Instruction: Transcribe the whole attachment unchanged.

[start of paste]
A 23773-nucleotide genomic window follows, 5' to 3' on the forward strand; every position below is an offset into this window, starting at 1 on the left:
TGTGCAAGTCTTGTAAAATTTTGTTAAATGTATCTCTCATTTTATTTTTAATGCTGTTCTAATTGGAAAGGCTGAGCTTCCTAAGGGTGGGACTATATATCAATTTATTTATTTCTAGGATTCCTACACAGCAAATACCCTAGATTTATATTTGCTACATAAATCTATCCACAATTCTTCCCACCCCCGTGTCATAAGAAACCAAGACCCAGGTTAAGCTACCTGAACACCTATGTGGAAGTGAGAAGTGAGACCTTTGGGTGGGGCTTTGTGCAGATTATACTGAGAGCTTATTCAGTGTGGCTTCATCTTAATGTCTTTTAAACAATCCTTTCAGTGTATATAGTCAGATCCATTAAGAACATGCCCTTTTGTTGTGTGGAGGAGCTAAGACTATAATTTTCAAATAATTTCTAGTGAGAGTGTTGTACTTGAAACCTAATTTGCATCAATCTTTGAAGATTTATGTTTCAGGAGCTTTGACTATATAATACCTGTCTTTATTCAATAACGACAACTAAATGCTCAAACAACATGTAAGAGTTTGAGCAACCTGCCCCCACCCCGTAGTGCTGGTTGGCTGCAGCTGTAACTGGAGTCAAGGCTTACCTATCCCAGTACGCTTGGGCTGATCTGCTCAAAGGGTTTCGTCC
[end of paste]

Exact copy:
A 23773-nucleotide genomic window follows, 5' to 3' on the forward strand; every position below is an offset into this window, starting at 1 on the left:
TGTGCAAGTCTTGTAAAATTTTGTTAAATGTATCTCTCATTTTATTTTTAATGCTGTTCTAATTGGAAAGGCTGAGCTTCCTAAGGGTGGGACTATATATCAATTTATTTATTTCTAGGATTCCTACACAGCAAATACCCTAGATTTATATTTGCTACATAAATCTATCCACAATTCTTCCCACCCCCGTGTCATAAGAAACCAAGACCCAGGTTAAGCTACCTGAACACCTATGTGGAAGTGAGAAGTGAGACCTTTGGGTGGGGCTTTGTGCAGATTATACTGAGAGCTTATTCAGTGTGGCTTCATCTTAATGTCTTTTAAACAATCCTTTCAGTGTATATAGTCAGATCCATTAAGAACATGCCCTTTTGTTGTGTGGAGGAGCTAAGACTATAATTTTCAAATAATTTCTAGTGAGAGTGTTGTACTTGAAACCTAATTTGCATCAATCTTTGAAGATTTATGTTTCAGGAGCTTTGACTATATAATACCTGTCTTTATTCAATAACGACAACTAAATGCTCAAACAACATGTAAGAGTTTGAGCAACCTGCCCCCACCCCGTAGTGCTGGTTGGCTGCAGCTGTAACTGGAGTCAAGGCTTACCTATCCCAGTACGCTTGGGCTGATCTGCTCAAAGGGTTTCGTCC